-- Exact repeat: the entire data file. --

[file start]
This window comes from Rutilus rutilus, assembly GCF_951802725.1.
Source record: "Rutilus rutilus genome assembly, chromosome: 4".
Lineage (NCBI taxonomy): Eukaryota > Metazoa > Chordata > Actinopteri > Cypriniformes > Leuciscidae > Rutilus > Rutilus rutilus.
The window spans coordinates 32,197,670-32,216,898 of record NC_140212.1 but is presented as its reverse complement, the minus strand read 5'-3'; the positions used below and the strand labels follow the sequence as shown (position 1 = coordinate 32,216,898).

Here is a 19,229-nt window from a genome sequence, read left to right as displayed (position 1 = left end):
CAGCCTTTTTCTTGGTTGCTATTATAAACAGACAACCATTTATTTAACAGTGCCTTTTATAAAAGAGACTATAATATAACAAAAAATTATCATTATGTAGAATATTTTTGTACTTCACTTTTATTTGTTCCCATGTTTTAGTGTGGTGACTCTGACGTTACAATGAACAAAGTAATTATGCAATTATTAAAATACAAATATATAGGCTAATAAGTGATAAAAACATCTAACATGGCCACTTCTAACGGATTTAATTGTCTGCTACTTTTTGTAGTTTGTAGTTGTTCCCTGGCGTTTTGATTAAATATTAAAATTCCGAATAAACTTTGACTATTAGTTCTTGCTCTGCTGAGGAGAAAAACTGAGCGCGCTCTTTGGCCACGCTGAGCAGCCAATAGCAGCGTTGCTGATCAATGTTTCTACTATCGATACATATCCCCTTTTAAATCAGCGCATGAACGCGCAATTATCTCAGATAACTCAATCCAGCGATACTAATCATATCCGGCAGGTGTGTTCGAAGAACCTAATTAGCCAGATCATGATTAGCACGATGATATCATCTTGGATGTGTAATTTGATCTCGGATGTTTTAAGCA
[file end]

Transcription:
This window comes from Rutilus rutilus, assembly GCF_951802725.1.
Source record: "Rutilus rutilus genome assembly, chromosome: 4".
Lineage (NCBI taxonomy): Eukaryota > Metazoa > Chordata > Actinopteri > Cypriniformes > Leuciscidae > Rutilus > Rutilus rutilus.
The window spans coordinates 32,197,670-32,216,898 of record NC_140212.1 but is presented as its reverse complement, the minus strand read 5'-3'; the positions used below and the strand labels follow the sequence as shown (position 1 = coordinate 32,216,898).

Here is a 19,229-nt window from a genome sequence, read left to right as displayed (position 1 = left end):
CAGCCTTTTTCTTGGTTGCTATTATAAACAGACAACCATTTATTTAACAGTGCCTTTTATAAAAGAGACTATAATATAACAAAAAATTATCATTATGTAGAATATTTTTGTACTTCACTTTTATTTGTTCCCATGTTTTAGTGTGGTGACTCTGACGTTACAATGAACAAAGTAATTATGCAATTATTAAAATACAAATATATAGGCTAATAAGTGATAAAAACATCTAACATGGCCACTTCTAACGGATTTAATTGTCTGCTACTTTTTGTAGTTTGTAGTTGTTCCCTGGCGTTTTGATTAAATATTAAAATTCCGAATAAACTTTGACTATTAGTTCTTGCTCTGCTGAGGAGAAAAACTGAGCGCGCTCTTTGGCCACGCTGAGCAGCCAATAGCAGCGTTGCTGATCAATGTTTCTACTATCGATACATATCCCCTTTTAAATCAGCGCATGAACGCGCAATTATCTCAGATAACTCAATCCAGCGATACTAATCATATCCGGCAGGTGTGTTCGAAGAACCTAATTAGCCAGATCATGATTAGCACGATGATATCATCTTGGATGTGTAATTTGATCTCGGATGTTTTAAGCA